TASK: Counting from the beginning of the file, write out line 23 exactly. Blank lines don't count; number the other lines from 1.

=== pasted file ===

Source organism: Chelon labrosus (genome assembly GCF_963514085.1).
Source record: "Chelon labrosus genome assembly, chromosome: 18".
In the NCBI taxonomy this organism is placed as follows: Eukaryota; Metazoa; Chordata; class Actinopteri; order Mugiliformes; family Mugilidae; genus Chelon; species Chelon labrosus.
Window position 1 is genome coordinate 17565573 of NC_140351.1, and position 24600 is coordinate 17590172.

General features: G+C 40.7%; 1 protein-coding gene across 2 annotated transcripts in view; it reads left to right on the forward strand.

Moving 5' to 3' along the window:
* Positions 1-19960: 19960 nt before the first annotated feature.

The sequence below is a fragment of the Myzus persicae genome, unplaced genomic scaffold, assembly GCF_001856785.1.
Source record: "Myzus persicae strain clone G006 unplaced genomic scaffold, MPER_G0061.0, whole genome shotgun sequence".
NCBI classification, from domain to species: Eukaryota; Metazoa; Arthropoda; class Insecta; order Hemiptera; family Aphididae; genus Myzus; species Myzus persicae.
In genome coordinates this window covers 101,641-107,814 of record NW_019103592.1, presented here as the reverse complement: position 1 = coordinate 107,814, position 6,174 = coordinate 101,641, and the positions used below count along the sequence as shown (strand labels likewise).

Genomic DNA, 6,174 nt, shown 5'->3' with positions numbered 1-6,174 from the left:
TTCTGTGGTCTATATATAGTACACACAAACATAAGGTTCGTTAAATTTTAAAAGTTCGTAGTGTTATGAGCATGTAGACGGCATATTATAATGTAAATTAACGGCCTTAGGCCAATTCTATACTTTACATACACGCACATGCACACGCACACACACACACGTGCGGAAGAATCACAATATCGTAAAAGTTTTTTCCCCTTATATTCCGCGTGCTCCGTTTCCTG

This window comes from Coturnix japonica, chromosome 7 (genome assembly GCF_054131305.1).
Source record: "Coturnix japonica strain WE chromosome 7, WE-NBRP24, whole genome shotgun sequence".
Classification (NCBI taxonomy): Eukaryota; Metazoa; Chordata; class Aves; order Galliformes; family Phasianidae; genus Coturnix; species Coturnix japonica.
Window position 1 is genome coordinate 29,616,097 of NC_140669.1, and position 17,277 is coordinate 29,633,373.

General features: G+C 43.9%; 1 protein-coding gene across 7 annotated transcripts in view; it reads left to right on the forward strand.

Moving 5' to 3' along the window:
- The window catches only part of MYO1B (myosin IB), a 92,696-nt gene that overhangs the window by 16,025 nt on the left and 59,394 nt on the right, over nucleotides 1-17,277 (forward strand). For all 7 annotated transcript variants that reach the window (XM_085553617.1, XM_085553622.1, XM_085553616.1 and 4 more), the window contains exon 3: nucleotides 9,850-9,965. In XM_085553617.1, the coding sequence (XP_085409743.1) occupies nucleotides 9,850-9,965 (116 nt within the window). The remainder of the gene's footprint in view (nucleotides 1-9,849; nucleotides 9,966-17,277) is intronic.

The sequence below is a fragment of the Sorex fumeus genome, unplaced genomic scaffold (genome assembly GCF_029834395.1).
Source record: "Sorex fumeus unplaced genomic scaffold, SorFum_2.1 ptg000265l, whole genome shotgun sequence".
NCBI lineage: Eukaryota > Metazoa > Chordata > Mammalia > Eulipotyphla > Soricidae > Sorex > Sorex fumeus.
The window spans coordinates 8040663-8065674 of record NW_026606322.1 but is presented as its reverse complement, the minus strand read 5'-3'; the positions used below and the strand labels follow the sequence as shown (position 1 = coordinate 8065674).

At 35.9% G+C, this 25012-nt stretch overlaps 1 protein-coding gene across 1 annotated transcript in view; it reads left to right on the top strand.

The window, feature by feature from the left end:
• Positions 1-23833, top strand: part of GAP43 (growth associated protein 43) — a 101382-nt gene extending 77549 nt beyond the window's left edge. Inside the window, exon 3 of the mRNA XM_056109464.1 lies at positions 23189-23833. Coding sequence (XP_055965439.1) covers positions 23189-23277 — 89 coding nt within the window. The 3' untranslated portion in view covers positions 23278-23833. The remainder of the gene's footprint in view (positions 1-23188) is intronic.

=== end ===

NCBI lineage: Eukaryota > Metazoa > Chordata > Mammalia > Eulipotyphla > Soricidae > Sorex > Sorex fumeus.